The offence is compounded by the wilful refusal
of [officer's name] to remedy the offending signs, even when the illegality has
been pointed out to him [enclose his or her letter].
Yours faithfully, etc
5) Raise the matter in the
letters column of the local newspaper. Send them a photograph of the
unlawful metric sign. The following points may be
- The purpose of road signs is to communicate information regarding
distance and speed to motorists and other users. We have such a system: yards,
miles and mph. Metric conversion is therefore not necessary.
- Metric signs are less accurate than customary signs. For example,
using metres to describe the width of bridges (eg 4.4m) achieves an accuracy of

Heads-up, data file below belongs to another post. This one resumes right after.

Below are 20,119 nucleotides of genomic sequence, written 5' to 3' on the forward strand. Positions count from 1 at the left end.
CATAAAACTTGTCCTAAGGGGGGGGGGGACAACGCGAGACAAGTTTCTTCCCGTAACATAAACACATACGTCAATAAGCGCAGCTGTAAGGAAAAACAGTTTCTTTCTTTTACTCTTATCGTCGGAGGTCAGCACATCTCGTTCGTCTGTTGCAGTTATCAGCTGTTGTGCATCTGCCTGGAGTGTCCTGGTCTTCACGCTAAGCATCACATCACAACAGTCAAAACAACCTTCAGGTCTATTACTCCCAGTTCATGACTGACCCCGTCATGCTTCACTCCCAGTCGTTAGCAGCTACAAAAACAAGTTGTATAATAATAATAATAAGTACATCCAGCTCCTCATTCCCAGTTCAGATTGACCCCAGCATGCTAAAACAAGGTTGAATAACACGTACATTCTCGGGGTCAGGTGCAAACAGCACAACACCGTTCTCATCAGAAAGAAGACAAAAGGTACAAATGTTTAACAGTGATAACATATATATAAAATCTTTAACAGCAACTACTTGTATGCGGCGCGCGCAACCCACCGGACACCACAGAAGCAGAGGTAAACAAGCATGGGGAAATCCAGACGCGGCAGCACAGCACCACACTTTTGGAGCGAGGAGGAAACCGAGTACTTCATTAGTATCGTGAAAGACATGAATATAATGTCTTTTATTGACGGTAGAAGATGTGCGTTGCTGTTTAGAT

only one tenth of a metre, or four inches. Imperial signs (eg 14'6") are
accurate to within one inch.
- The view that metric signs help Continental tourists is negated by
the corresponding lack of help to American tourists. In practice, Continental
tourists are often interested by signs showing miles, yards, feet and inches,
while Americans are delighted to discover that they are not alone in using
- Dual yard/metre and mile/kilometre signs should only be allowed in
Britain on the condition that similar signs are adopted across the Continent.
- Altogether, there are 2.5 million signs in England alone, of which
perhaps 2 million make some reference to distance or speed. The costs of
conversion would be huge.
- According to Gallup, 95% of people in Britain think in miles compared
to only 3% for kilometres. Changing to kilometres would cause misunderstanding,
make enforcement of speed limits more complicated and increase the likelihood